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Thursday, October 28, 2021

Nationwide Supply Issues Hit Close to Home

For a while, we’ve been watching news of cargo ships stacking up at U.S. ports from afar but now beginning to see the net effect of this locally. In talking with area businesses we’re hearing of shortages of all kinds and the list seems to be growing. Local appliance shops are having trouble getting replacement handles, knobs and basic timers leaving thousands of dollars of saleable merchandise waiting on a $10 part. Equally as bad, our local HVAC folks are now being told that heating and cooling systems that normally are in stock in nearby warehouses now are looking at a 4-6 month or longer delivery time. 

The shortages seem to come at all levels including common car parts such as alternators and batteries, along with some items that are rarely in short supply such as paper and ink. Paint is getting hard to find. Crafters are having trouble getting certain types and colors of fabric and thread. 

Tires are no exception. We spoke to Dale Newkirk, owner of Right Choice Truck & Tire who is also feeling some supply chain pain. “Like everyone else in our business, we’re having trouble getting certain brands and sizes of tires” he said in a conversation on Tuesday “And a really hard time getting parts for semi trucks too”. Newkirk went on to say that getting what he needs comes from wherever they can find it such as Texas or Wisconsin, which are not the regular suppliers. “A normal day of business would be to make orders and expect them in a few days, however now, an increasing amount of time is spent searching for what is in stock around the country,” he added.  

Our nation’s leaders say the shortages are because the economy is reopening and demand is up- but there seems to be a lot more at hand here, including docks running at 50% or less capacity. With Winter approaching, we have to wonder when will things start to swing back the other way? No one is certain. Newkirk offered “Not to cause panic buying, but if anyone needs tires or a repair, you might do it sooner than later before supplies get even more limited”. As our conversation continued those sentiments apply to other things as well. He reinforced “While facing unknowns, it’s better to get whatever you need now as opposed to not being able to get it when you absolutely need it down the road” and that advice seems to make sense.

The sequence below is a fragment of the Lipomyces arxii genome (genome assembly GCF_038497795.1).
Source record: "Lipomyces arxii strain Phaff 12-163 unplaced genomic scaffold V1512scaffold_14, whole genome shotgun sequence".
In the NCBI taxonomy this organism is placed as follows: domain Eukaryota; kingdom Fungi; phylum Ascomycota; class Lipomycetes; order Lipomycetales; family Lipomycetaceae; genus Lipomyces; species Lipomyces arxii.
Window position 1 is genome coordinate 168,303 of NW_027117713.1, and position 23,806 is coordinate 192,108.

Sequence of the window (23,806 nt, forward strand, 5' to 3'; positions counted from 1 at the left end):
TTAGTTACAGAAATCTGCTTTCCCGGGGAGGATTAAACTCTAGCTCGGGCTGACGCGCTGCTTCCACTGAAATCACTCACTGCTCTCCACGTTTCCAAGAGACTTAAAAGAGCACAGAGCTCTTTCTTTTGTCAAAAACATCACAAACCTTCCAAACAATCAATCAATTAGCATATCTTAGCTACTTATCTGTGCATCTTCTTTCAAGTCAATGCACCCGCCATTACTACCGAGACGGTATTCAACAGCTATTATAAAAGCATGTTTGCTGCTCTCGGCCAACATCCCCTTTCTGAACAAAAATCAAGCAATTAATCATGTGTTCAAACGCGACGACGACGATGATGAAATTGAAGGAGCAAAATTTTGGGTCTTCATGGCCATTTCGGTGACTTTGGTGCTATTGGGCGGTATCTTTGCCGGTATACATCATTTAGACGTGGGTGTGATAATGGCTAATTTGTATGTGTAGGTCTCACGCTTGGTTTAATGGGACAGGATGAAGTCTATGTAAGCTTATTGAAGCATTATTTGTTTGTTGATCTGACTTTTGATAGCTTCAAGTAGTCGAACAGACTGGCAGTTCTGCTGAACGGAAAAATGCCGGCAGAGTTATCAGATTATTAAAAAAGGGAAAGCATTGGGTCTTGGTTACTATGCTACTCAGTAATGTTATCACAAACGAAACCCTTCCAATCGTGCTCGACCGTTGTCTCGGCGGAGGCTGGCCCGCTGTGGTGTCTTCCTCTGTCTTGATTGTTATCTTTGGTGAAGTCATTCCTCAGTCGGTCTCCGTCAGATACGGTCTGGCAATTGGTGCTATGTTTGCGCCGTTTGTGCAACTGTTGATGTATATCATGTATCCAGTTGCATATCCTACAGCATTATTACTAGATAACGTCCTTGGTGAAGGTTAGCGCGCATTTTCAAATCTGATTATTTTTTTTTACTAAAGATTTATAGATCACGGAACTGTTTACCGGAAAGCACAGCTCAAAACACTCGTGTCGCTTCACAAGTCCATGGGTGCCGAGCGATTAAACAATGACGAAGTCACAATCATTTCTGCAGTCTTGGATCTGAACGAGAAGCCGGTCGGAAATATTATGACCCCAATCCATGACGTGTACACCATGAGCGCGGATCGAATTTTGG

Dale and wife Trish also own Troublefree Transportation, a trucking company that predominantly serves the midwest that dispatches out of Butler. “Unlike the cargo ships that are stuck, the trucking business is pretty much wide open” said Trish, who is president of the company “We could run as many trucks as we want but the limitation now is not having enough drivers”. She went on to explain that due to changes in regulations, COVID, and varying pay incentives complicate matters greatly. Even with those issues, the trucking industry appears to be in a little better shape compared to oceanic shipping vessels. In rough numbers it is speculated that it will take at least 6 months to unload the ships off the California coast IF the ports were running at full capacity. 


As we face the great unknown, we are already seeing a spike in heating fuels, gasoline, diesel and food along with sure signs of what appears to be hyperinflation; which means problems may very well continue into a good portion of next year.